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Lucire 2011 Ecume de diamants Princess Charlène’s tiara at her wedding reception was created by Lorenz Bäumer, whom Lucire’s Lola Saab interviewed in April

A magical splash of diamonds

Much was said about Charlene Wittstock’s Giorgio Armani wedding gown, but what of her tiara at the reception? Lola Saab looks more closely at Lorenz Bäumer’s creation for Princess Charlène


The Prince’s Palace of Monaco


After the religious ceremony (above), HSH Princess Charlène donned her tiara (right) at the reception.



THE SOUND OF WEDDING BELLS resonated throughout as the first two of three royal weddings this year took place. Prince William and Catherine Middleton exchanged their wedding vows and, a couple of months later, Prince Albert II of Monaco and Charlene Wittstock did the same. Not only were they both lavish and star-studded events, but they were also filled with fashionable elements that would certainly be remembered for years to come.

Lucire readers will remember our interview with jewellery designer Lorenz Bäumer. Back in April, the Paris-based jeweller sat with us during his visit to New York to discuss his work and his spectacular, high-quality jewels.

Bäumer is acknowledged for designing many beautiful, innovative pieces and Princess Charlène of Monaco’s magnificent tiara, Ecume de diamants (Diamond Foam), is one of them. One of the factors that distinguish this particular tiara from any other is that it was designed as a headpiece rather than as a traditional crown.

Wittstock walked down the aisle in a beautiful off-the-shoulder Giorgio Armani Privé silk chiffon wedding gown with floral embroidery and Swarovski crystals marvellously gleaming; her 20 m long tulle veil was just as alluring. When it came to dancing the night away at the wedding reception, the now-princess wore the gorgeous Diamond Foam tiara to go with another chic and elegant Giorgio Armani Privé dress.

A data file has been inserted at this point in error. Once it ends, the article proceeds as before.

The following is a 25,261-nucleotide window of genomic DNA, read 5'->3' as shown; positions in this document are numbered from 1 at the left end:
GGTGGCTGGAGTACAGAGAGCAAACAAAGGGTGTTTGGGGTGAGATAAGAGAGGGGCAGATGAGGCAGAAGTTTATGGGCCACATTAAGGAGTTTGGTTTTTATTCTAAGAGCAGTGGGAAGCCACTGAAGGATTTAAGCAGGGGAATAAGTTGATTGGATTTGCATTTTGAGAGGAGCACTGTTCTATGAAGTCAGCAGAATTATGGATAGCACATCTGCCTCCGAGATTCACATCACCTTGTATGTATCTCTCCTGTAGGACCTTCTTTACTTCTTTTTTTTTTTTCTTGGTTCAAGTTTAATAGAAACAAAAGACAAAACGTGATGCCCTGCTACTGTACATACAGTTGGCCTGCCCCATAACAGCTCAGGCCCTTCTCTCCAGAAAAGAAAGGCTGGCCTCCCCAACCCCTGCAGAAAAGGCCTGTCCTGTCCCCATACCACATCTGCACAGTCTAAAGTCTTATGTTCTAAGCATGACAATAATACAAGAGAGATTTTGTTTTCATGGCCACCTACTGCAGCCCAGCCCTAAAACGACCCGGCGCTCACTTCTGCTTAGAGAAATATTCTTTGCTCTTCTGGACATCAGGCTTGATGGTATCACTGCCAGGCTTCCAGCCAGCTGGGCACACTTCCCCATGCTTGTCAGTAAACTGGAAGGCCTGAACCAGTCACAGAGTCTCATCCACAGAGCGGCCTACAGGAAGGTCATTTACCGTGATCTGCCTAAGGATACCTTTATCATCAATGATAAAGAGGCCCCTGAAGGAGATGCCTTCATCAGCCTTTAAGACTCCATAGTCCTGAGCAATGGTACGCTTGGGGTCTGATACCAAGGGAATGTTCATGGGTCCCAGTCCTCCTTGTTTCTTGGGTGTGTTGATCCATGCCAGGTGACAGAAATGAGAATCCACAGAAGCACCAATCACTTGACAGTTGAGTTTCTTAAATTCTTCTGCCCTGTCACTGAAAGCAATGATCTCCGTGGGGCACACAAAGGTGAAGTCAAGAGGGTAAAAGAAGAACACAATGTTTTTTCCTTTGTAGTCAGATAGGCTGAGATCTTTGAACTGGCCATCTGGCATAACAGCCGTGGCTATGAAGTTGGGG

The modern headpiece revolves around the theme of water, which is a perfect symbol of the former Olympic swimmer’s adoration for the sea. With almost 60 ct worth of diamonds, it took months to make such a work of art come to life. Round diamonds, elongated diamonds and a total of 11 diamond pears, the largest weighing up to 8 ct, were carefully placed in long, thin strands of white gold, which created a metaphorical aspect of the “ocean spray”. Bäumer calls it ‘magic’, but we can also call it a delightful artistic aspect that can also be taken apart and worn as a hairpiece or even a long or short broche.

The piece added quite a sophisticated appeal to the princess’s ensemble.

In a brief documentary where Bäumer unveils the secrets behind his creation, he explains that a diamond is ‘the most beautiful, the purest … a symbol of eternity.’ As he focuses on the idea of the tiara, he says, ‘When this wave, this spray, of diamonds is worn, it floats over the head.’ •


Lola Saab is Paris editor of Lucire.





Related articles
Lucire 2011 | The Global Fashion Magazine A remarkably stylish Royal Wedding for Prince Albert and Charlene Wittstock
Lucire’s report from the Royal Wedding in Monaco, where Charlene Wittstock arguably outdid Kate Middleton with her elegant wedding gown, and the celebrity audience included supermodels and designers
Lucire 2011 | The Global Fashion Magazine

The peak of extravagant luxury
Jewellery designer Lorenz Bäumer creates dazzling pieces from his Paris base, collaborating with the likes of Louis Vuitton and Guerlain. Lola Saab talks to him about his inspirations and creations
photographed by Fred Marigaux



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